TBLDES: .ASCID  /LNM$FILE_DEV/ (2)      ; Logical name table
NAMBUF: .BLKB   255  (3)                ; Output buffer
NAMLEN: .BLKW   1    (4)                ; Word to receive length
ITEMS:  .WORD   255                    ; Output buffer length
        .WORD   LNM$STRING             ; Item code
        .ADDRESS -                     ; Output buffer
        .ADDRESS -                     ; Return length
        .LONG   0                      ; List terminator
        .ENTRY  ORION,0 (5)             ; Routine entry point & mask
        $TRNLNM_S -     (6)
                TABNAM=TBLDES, -
                LOGNAM=CYGDES, -
        BLBC   R0,ERROR (7)             ; Check for error


  1. The input character string descriptor argument is defined using the .ASCID directive.
  2. The name of the table to search is defined using the .ASCID directive.
  3. Enough bytes to hold the output data are allocated for an output character string argument.
  4. The MACRO directive .BLKW reserves a word to hold the output length.
  5. A routine name and entry mask show the beginning of executable code in a routine or subroutine.
  6. A macro name that has the suffix _S or _G calls the service.
    You can specify arguments either by keyword (as in this example) or by positional order. (Keyword names correspond to the names of the arguments shown in lowercase in the system service format descriptions in the OpenVMS System Services Reference Manual.) If you omit any optional arguments (if you accept the defaults), you can omit them completely if you specify arguments by keyword. If you specify arguments by positional order, however, you must specify the comma for each missing argument.
    Use the number sign (#) to indicate a literal value for an argument.
  7. The BLBC instruction causes a branch to a subroutine named ERROR (not shown) if the low bit of the condition value returned from the service is clear (low bit clear = failure or warning). You can use a BSBW instruction to branch unconditionally to a routine that checks the return status.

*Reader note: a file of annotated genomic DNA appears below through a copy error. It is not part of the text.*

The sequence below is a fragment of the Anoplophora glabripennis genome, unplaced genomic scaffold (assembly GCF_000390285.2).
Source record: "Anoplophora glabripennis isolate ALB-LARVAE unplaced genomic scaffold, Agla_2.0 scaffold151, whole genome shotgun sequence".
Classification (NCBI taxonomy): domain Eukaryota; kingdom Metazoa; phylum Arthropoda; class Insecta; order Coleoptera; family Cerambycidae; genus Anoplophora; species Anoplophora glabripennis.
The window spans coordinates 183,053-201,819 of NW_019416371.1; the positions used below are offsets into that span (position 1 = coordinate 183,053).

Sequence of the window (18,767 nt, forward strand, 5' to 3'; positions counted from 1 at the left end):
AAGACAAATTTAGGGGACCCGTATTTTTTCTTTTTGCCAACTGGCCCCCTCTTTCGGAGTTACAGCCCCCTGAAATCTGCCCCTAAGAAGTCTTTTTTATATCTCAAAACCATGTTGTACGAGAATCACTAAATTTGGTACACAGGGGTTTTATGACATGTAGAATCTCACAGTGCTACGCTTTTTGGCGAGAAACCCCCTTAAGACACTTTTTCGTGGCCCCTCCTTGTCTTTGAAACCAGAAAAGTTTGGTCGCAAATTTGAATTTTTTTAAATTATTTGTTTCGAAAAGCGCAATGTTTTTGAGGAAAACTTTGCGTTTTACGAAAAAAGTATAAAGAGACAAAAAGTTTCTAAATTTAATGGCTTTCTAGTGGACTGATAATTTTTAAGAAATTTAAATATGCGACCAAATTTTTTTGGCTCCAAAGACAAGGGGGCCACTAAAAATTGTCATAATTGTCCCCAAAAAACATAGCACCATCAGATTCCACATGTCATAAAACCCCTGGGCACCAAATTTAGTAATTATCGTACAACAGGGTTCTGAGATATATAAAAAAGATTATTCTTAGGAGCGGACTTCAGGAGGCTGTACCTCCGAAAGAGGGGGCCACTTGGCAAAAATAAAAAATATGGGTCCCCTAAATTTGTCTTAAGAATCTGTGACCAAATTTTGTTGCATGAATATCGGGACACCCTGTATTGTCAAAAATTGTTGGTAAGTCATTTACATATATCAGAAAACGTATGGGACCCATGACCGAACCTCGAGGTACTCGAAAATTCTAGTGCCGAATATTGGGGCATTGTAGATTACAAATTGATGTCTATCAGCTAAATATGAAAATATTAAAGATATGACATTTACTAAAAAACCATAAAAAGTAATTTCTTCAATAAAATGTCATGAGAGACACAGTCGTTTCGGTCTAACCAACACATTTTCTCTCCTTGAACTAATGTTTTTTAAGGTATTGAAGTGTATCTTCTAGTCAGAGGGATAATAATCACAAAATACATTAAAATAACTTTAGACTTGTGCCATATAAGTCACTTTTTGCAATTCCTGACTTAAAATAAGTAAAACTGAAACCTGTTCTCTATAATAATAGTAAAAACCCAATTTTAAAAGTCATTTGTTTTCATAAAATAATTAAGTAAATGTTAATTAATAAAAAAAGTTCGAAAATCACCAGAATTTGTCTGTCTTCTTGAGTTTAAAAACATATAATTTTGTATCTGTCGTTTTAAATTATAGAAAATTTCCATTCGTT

Chapter 21
STARLET Structures and Definitions for C Programmers

This chapter describes the libraries that contain C header files for routines supplied by the OpenVMS Alpha operating system.


The SYS$STARLET_C.TLB file, which was introduced in OpenVMS Alpha Version 1.0, contains all the .H files that provide STARLET functionality equivalent to STARLETSD.TLB. The file SYS$STARLET_C.TLB, together with DECC$RTLDEF.TLB that ships with the Compaq C Compiler, replaces VAXCDEF.TLB that previously shipped with the VAX C Compiler. DECC$RTLDEF.TLB contains all the .H files that support the compiler and RTL, such as STDIO.H.

If you are running an application from a release prior to OpenVMS Alpha Version 1.0, the following differences may require source changes:

  • RMS structures
    Previously, the RMS structures FAB, NAM, RAB, XABALL, and so forth, were defined in the appropriate .H files as "struct RAB {...", for example. The .H files supplied in OpenVMS Alpha Version 1.0 define them as "struct rabdef {...". To compensate for this difference, lines of the form "#define RAB rabdef" have been added. However, there is one situation where a source change is required because of this change. If you have a private structure that contains a pointer to one of these structures and your private structure is defined (but not used) before the RMS structure has been defined, you will receive compile-time errors similar to the following:

    %CC-E-PASNOTMEM, In this statement, "rab$b_rac" is not a member of "rab".

    This error can be avoided by reordering your source file so that the RMS structure is defined before the private structure. Typically, this involves moving around "#include" statements.
  • LIB (privileged interface) structures